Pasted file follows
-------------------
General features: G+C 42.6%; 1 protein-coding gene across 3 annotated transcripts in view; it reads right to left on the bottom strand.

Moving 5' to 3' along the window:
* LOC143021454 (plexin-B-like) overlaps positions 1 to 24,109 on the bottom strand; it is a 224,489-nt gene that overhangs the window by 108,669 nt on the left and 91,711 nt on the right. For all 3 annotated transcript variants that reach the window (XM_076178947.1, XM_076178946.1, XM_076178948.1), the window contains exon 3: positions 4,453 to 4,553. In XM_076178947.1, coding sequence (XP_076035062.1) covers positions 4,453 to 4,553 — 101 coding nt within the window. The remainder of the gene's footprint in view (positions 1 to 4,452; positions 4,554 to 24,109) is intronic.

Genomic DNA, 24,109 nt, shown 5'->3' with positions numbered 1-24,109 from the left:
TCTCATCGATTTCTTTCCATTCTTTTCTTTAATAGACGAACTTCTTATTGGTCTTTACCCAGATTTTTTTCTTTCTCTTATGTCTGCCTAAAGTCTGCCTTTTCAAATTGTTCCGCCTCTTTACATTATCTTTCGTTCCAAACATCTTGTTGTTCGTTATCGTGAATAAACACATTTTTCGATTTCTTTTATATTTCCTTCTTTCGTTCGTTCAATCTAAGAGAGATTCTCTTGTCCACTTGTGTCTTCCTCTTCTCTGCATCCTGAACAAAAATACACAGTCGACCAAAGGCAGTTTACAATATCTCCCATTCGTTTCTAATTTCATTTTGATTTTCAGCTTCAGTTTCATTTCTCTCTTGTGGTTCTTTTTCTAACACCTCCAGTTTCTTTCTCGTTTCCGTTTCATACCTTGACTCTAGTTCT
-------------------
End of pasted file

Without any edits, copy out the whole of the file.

General features: G+C 42.6%; 1 protein-coding gene across 3 annotated transcripts in view; it reads right to left on the bottom strand.

Moving 5' to 3' along the window:
* LOC143021454 (plexin-B-like) overlaps positions 1 to 24,109 on the bottom strand; it is a 224,489-nt gene that overhangs the window by 108,669 nt on the left and 91,711 nt on the right. For all 3 annotated transcript variants that reach the window (XM_076178947.1, XM_076178946.1, XM_076178948.1), the window contains exon 3: positions 4,453 to 4,553. In XM_076178947.1, coding sequence (XP_076035062.1) covers positions 4,453 to 4,553 — 101 coding nt within the window. The remainder of the gene's footprint in view (positions 1 to 4,452; positions 4,554 to 24,109) is intronic.

Genomic DNA, 24,109 nt, shown 5'->3' with positions numbered 1-24,109 from the left:
TCTCATCGATTTCTTTCCATTCTTTTCTTTAATAGACGAACTTCTTATTGGTCTTTACCCAGATTTTTTTCTTTCTCTTATGTCTGCCTAAAGTCTGCCTTTTCAAATTGTTCCGCCTCTTTACATTATCTTTCGTTCCAAACATCTTGTTGTTCGTTATCGTGAATAAACACATTTTTCGATTTCTTTTATATTTCCTTCTTTCGTTCGTTCAATCTAAGAGAGATTCTCTTGTCCACTTGTGTCTTCCTCTTCTCTGCATCCTGAACAAAAATACACAGTCGACCAAAGGCAGTTTACAATATCTCCCATTCGTTTCTAATTTCATTTTGATTTTCAGCTTCAGTTTCATTTCTCTCTTGTGGTTCTTTTTCTAACACCTCCAGTTTCTTTCTCGTTTCCGTTTCATACCTTGACTCTAGTTCT